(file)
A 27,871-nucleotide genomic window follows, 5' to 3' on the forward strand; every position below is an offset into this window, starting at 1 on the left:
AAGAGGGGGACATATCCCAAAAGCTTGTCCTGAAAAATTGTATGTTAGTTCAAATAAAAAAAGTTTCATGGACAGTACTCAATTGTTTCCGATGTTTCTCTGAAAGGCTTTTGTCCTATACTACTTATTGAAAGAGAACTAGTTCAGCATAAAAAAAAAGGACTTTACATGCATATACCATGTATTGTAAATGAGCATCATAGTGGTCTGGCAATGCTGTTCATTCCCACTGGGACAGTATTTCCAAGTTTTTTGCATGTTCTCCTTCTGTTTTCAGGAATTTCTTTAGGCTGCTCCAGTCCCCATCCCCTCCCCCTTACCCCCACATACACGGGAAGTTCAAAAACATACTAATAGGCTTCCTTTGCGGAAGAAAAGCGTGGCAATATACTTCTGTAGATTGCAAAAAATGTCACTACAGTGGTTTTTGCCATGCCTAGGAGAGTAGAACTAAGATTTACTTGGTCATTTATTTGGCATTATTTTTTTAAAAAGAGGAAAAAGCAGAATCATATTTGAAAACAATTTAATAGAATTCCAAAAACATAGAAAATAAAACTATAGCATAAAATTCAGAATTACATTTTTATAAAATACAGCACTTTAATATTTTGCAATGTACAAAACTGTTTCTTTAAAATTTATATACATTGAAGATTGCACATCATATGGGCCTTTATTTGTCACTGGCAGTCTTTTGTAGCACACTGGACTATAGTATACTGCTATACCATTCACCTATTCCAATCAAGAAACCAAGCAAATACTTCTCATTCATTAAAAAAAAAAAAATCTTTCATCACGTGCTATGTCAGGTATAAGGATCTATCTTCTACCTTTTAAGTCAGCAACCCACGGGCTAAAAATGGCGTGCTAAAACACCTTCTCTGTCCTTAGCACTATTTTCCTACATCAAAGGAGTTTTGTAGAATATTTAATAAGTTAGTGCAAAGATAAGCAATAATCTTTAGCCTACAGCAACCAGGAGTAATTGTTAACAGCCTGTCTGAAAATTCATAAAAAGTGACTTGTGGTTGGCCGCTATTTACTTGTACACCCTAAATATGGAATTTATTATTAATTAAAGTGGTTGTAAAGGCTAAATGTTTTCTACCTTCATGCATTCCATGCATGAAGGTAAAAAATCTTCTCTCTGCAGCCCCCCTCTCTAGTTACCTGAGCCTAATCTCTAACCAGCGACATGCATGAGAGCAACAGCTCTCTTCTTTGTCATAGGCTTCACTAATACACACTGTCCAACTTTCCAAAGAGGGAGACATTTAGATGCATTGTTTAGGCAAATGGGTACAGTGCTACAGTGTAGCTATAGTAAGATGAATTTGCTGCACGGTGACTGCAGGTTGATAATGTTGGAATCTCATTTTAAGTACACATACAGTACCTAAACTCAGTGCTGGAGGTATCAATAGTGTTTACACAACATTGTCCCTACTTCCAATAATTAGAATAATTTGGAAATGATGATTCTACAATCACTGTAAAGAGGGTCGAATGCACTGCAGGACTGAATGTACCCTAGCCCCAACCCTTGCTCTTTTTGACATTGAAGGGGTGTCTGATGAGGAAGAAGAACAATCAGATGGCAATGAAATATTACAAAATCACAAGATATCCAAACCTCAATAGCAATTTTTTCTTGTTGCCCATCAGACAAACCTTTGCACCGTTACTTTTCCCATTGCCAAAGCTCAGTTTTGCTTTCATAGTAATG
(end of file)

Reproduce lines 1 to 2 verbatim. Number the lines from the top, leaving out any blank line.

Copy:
A 27,871-nucleotide genomic window follows, 5' to 3' on the forward strand; every position below is an offset into this window, starting at 1 on the left:
AAGAGGGGGACATATCCCAAAAGCTTGTCCTGAAAAATTGTATGTTAGTTCAAATAAAAAAAGTTTCATGGACAGTACTCAATTGTTTCCGATGTTTCTCTGAAAGGCTTTTGTCCTATACTACTTATTGAAAGAGAACTAGTTCAGCATAAAAAAAAAGGACTTTACATGCATATACCATGTATTGTAAATGAGCATCATAGTGGTCTGGCAATGCTGTTCATTCCCACTGGGACAGTATTTCCAAGTTTTTTGCATGTTCTCCTTCTGTTTTCAGGAATTTCTTTAGGCTGCTCCAGTCCCCATCCCCTCCCCCTTACCCCCACATACACGGGAAGTTCAAAAACATACTAATAGGCTTCCTTTGCGGAAGAAAAGCGTGGCAATATACTTCTGTAGATTGCAAAAAATGTCACTACAGTGGTTTTTGCCATGCCTAGGAGAGTAGAACTAAGATTTACTTGGTCATTTATTTGGCATTATTTTTTTAAAAAGAGGAAAAAGCAGAATCATATTTGAAAACAATTTAATAGAATTCCAAAAACATAGAAAATAAAACTATAGCATAAAATTCAGAATTACATTTTTATAAAATACAGCACTTTAATATTTTGCAATGTACAAAACTGTTTCTTTAAAATTTATATACATTGAAGATTGCACATCATATGGGCCTTTATTTGTCACTGGCAGTCTTTTGTAGCACACTGGACTATAGTATACTGCTATACCATTCACCTATTCCAATCAAGAAACCAAGCAAATACTTCTCATTCATTAAAAAAAAAAAAATCTTTCATCACGTGCTATGTCAGGTATAAGGATCTATCTTCTACCTTTTAAGTCAGCAACCCACGGGCTAAAAATGGCGTGCTAAAACACCTTCTCTGTCCTTAGCACTATTTTCCTACATCAAAGGAGTTTTGTAGAATATTTAATAAGTTAGTGCAAAGATAAGCAATAATCTTTAGCCTACAGCAACCAGGAGTAATTGTTAACAGCCTGTCTGAAAATTCATAAAAAGTGACTTGTGGTTGGCCGCTATTTACTTGTACACCCTAAATATGGAATTTATTATTAATTAAAGTGGTTGTAAAGGCTAAATGTTTTCTACCTTCATGCATTCCATGCATGAAGGTAAAAAATCTTCTCTCTGCAGCCCCCCTCTCTAGTTACCTGAGCCTAATCTCTAACCAGCGACATGCATGAGAGCAACAGCTCTCTTCTTTGTCATAGGCTTCACTAATACACACTGTCCAACTTTCCAAAGAGGGAGACATTTAGATGCATTGTTTAGGCAAATGGGTACAGTGCTACAGTGTAGCTATAGTAAGATGAATTTGCTGCACGGTGACTGCAGGTTGATAATGTTGGAATCTCATTTTAAGTACACATACAGTACCTAAACTCAGTGCTGGAGGTATCAATAGTGTTTACACAACATTGTCCCTACTTCCAATAATTAGAATAATTTGGAAATGATGATTCTACAATCACTGTAAAGAGGGTCGAATGCACTGCAGGACTGAATGTACCCTAGCCCCAACCCTTGCTCTTTTTGACATTGAAGGGGTGTCTGATGAGGAAGAAGAACAATCAGATGGCAATGAAATATTACAAAATCACAAGATATCCAAACCTCAATAGCAATTTTTTCTTGTTGCCCATCAGACAAACCTTTGCACCGTTACTTTTCCCATTGCCAAAGCTCAGTTTTGCTTTCATAGTAATG